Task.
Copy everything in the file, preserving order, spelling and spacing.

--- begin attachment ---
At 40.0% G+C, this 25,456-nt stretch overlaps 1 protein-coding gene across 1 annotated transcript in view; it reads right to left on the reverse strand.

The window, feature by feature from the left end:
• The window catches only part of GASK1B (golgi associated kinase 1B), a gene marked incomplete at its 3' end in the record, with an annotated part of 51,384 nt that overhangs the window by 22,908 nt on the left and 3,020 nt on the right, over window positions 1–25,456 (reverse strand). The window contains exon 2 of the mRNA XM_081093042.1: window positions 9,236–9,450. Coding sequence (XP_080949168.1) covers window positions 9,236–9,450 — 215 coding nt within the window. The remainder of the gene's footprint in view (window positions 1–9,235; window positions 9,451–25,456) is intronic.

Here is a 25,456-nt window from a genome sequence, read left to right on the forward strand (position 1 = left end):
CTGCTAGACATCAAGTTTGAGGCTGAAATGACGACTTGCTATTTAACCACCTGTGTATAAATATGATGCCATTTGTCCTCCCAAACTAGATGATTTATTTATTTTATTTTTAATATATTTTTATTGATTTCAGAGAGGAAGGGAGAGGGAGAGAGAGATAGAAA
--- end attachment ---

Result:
At 40.0% G+C, this 25,456-nt stretch overlaps 1 protein-coding gene across 1 annotated transcript in view; it reads right to left on the reverse strand.

The window, feature by feature from the left end:
• The window catches only part of GASK1B (golgi associated kinase 1B), a gene marked incomplete at its 3' end in the record, with an annotated part of 51,384 nt that overhangs the window by 22,908 nt on the left and 3,020 nt on the right, over window positions 1–25,456 (reverse strand). The window contains exon 2 of the mRNA XM_081093042.1: window positions 9,236–9,450. Coding sequence (XP_080949168.1) covers window positions 9,236–9,450 — 215 coding nt within the window. The remainder of the gene's footprint in view (window positions 1–9,235; window positions 9,451–25,456) is intronic.

Here is a 25,456-nt window from a genome sequence, read left to right on the forward strand (position 1 = left end):
CTGCTAGACATCAAGTTTGAGGCTGAAATGACGACTTGCTATTTAACCACCTGTGTATAAATATGATGCCATTTGTCCTCCCAAACTAGATGATTTATTTATTTTATTTTTAATATATTTTTATTGATTTCAGAGAGGAAGGGAGAGGGAGAGAGAGATAGAAA